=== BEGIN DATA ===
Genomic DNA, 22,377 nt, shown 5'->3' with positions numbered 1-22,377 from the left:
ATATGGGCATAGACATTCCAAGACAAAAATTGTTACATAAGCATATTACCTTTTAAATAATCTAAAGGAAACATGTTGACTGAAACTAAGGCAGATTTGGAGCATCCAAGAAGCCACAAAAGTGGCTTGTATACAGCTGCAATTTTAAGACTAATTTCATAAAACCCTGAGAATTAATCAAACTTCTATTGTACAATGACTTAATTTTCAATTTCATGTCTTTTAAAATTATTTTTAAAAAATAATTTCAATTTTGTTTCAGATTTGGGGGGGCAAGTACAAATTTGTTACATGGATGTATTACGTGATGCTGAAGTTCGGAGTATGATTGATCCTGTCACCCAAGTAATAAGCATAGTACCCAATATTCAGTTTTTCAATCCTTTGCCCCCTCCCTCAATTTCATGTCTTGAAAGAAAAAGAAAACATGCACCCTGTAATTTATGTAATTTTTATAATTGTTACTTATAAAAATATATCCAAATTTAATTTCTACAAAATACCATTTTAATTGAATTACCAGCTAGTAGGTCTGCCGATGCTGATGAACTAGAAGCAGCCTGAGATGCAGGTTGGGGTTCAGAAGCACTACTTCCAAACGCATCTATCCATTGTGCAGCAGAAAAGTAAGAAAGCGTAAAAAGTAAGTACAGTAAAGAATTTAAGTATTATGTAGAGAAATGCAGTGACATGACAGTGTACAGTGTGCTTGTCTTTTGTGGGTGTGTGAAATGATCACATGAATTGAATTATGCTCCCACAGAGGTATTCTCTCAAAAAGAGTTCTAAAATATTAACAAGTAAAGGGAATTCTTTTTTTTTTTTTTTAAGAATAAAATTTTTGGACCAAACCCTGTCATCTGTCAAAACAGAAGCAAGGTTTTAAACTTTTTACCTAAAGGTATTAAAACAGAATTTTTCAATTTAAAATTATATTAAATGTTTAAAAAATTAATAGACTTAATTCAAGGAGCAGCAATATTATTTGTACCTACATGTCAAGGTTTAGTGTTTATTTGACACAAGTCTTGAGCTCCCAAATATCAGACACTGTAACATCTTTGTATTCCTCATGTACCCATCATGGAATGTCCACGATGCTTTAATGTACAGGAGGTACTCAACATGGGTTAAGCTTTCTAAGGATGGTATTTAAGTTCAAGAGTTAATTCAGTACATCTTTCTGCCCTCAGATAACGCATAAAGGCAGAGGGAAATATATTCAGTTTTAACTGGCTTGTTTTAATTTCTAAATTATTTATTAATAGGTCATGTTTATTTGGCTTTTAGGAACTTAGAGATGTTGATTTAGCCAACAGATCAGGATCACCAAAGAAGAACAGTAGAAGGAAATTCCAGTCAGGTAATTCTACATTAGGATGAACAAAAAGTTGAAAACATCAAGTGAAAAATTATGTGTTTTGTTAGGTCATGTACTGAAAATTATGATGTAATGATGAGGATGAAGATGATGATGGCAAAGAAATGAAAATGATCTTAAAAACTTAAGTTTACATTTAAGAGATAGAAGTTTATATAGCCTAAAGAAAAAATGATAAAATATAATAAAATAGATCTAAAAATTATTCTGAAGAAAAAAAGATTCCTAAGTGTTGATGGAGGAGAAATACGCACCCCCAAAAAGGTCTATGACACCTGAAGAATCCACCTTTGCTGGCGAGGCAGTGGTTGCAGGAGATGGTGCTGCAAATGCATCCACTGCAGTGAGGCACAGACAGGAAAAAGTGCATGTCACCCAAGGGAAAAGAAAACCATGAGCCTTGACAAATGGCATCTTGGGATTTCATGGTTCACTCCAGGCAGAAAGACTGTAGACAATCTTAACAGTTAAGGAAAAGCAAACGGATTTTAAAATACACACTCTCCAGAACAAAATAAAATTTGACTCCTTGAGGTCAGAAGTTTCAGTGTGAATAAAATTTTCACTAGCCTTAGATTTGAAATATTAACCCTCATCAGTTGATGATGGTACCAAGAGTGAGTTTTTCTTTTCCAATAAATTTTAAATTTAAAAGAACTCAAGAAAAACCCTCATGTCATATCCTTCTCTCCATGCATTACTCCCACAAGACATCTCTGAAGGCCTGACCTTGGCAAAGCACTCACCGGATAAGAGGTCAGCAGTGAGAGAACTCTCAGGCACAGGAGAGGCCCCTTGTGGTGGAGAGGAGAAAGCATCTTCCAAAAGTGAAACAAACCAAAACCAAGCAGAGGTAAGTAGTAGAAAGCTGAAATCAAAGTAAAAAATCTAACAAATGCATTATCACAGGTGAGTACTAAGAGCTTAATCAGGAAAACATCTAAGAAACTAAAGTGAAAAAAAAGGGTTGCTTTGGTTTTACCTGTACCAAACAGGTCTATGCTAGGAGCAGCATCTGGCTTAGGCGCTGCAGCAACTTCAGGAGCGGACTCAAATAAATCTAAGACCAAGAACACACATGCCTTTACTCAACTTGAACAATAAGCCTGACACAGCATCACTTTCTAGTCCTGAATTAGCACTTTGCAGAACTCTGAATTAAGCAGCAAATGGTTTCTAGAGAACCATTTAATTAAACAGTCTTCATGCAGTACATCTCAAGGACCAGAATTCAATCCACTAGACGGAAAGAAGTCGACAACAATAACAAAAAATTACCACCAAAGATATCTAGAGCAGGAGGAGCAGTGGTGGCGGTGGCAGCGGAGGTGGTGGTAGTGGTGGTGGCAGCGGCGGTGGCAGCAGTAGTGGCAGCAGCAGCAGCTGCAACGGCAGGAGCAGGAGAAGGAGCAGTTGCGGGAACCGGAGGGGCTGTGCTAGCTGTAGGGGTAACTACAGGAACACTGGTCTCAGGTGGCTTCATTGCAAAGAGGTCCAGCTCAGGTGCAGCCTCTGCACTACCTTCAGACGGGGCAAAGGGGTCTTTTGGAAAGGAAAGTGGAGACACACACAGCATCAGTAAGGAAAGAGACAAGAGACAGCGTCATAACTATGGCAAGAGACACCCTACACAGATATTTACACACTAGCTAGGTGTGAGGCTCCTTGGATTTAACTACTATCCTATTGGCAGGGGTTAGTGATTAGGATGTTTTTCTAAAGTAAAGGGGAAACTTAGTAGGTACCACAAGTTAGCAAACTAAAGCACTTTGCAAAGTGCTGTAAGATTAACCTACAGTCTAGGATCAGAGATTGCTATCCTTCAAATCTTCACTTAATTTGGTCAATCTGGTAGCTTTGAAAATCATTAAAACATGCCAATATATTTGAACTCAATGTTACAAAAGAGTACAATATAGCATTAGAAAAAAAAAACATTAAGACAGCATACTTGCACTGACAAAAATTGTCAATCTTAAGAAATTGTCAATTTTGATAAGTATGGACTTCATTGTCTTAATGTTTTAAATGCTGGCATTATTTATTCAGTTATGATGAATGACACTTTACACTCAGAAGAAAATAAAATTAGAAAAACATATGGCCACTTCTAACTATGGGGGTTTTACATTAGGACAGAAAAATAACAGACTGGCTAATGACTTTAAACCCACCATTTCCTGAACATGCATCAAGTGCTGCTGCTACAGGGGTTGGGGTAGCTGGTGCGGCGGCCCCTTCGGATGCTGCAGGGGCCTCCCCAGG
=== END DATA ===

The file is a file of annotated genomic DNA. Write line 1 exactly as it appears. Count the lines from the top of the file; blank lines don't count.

Genomic DNA, 22,377 nt, shown 5'->3' with positions numbered 1-22,377 from the left: